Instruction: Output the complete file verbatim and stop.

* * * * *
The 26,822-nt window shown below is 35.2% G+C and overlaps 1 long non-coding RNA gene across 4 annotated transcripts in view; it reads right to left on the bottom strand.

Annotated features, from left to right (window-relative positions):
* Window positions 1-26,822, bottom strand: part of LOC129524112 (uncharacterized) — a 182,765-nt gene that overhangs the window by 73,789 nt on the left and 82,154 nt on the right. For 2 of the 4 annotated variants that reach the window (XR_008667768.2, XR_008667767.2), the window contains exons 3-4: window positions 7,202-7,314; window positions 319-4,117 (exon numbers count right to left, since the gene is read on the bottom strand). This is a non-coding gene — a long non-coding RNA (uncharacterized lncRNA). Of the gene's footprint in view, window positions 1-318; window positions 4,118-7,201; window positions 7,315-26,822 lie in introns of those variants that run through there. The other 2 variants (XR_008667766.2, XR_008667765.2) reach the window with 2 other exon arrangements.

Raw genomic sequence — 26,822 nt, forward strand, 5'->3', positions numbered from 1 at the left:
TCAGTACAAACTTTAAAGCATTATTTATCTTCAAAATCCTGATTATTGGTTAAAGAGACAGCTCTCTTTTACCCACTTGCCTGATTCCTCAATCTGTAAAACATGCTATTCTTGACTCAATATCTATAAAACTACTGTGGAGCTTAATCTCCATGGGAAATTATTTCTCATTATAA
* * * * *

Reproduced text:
The 26,822-nt window shown below is 35.2% G+C and overlaps 1 long non-coding RNA gene across 4 annotated transcripts in view; it reads right to left on the bottom strand.

Annotated features, from left to right (window-relative positions):
* Window positions 1-26,822, bottom strand: part of LOC129524112 (uncharacterized) — a 182,765-nt gene that overhangs the window by 73,789 nt on the left and 82,154 nt on the right. For 2 of the 4 annotated variants that reach the window (XR_008667768.2, XR_008667767.2), the window contains exons 3-4: window positions 7,202-7,314; window positions 319-4,117 (exon numbers count right to left, since the gene is read on the bottom strand). This is a non-coding gene — a long non-coding RNA (uncharacterized lncRNA). Of the gene's footprint in view, window positions 1-318; window positions 4,118-7,201; window positions 7,315-26,822 lie in introns of those variants that run through there. The other 2 variants (XR_008667766.2, XR_008667765.2) reach the window with 2 other exon arrangements.

Raw genomic sequence — 26,822 nt, forward strand, 5'->3', positions numbered from 1 at the left:
TCAGTACAAACTTTAAAGCATTATTTATCTTCAAAATCCTGATTATTGGTTAAAGAGACAGCTCTCTTTTACCCACTTGCCTGATTCCTCAATCTGTAAAACATGCTATTCTTGACTCAATATCTATAAAACTACTGTGGAGCTTAATCTCCATGGGAAATTATTTCTCATTATAA